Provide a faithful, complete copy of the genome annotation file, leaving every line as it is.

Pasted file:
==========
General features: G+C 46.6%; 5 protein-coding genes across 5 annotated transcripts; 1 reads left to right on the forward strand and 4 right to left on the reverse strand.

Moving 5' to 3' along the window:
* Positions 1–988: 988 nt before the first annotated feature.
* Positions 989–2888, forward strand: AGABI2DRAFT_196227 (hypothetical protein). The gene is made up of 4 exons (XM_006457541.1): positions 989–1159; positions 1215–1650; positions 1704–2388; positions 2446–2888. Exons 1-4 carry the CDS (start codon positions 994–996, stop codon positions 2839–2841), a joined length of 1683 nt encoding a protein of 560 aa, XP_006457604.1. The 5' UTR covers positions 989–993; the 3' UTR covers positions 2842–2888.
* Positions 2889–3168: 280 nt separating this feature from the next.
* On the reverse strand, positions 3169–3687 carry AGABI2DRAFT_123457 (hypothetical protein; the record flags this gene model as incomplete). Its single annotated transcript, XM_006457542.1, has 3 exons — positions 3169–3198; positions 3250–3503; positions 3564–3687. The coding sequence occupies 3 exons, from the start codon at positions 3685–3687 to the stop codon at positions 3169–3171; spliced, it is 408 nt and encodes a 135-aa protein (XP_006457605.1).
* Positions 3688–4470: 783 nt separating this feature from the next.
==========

General features: G+C 46.6%; 5 protein-coding genes across 5 annotated transcripts; 1 reads left to right on the forward strand and 4 right to left on the reverse strand.

Moving 5' to 3' along the window:
* Positions 1–988: 988 nt before the first annotated feature.
* Positions 989–2888, forward strand: AGABI2DRAFT_196227 (hypothetical protein). The gene is made up of 4 exons (XM_006457541.1): positions 989–1159; positions 1215–1650; positions 1704–2388; positions 2446–2888. Exons 1-4 carry the CDS (start codon positions 994–996, stop codon positions 2839–2841), a joined length of 1683 nt encoding a protein of 560 aa, XP_006457604.1. The 5' UTR covers positions 989–993; the 3' UTR covers positions 2842–2888.
* Positions 2889–3168: 280 nt separating this feature from the next.
* On the reverse strand, positions 3169–3687 carry AGABI2DRAFT_123457 (hypothetical protein; the record flags this gene model as incomplete). Its single annotated transcript, XM_006457542.1, has 3 exons — positions 3169–3198; positions 3250–3503; positions 3564–3687. The coding sequence occupies 3 exons, from the start codon at positions 3685–3687 to the stop codon at positions 3169–3171; spliced, it is 408 nt and encodes a 135-aa protein (XP_006457605.1).
* Positions 3688–4470: 783 nt separating this feature from the next.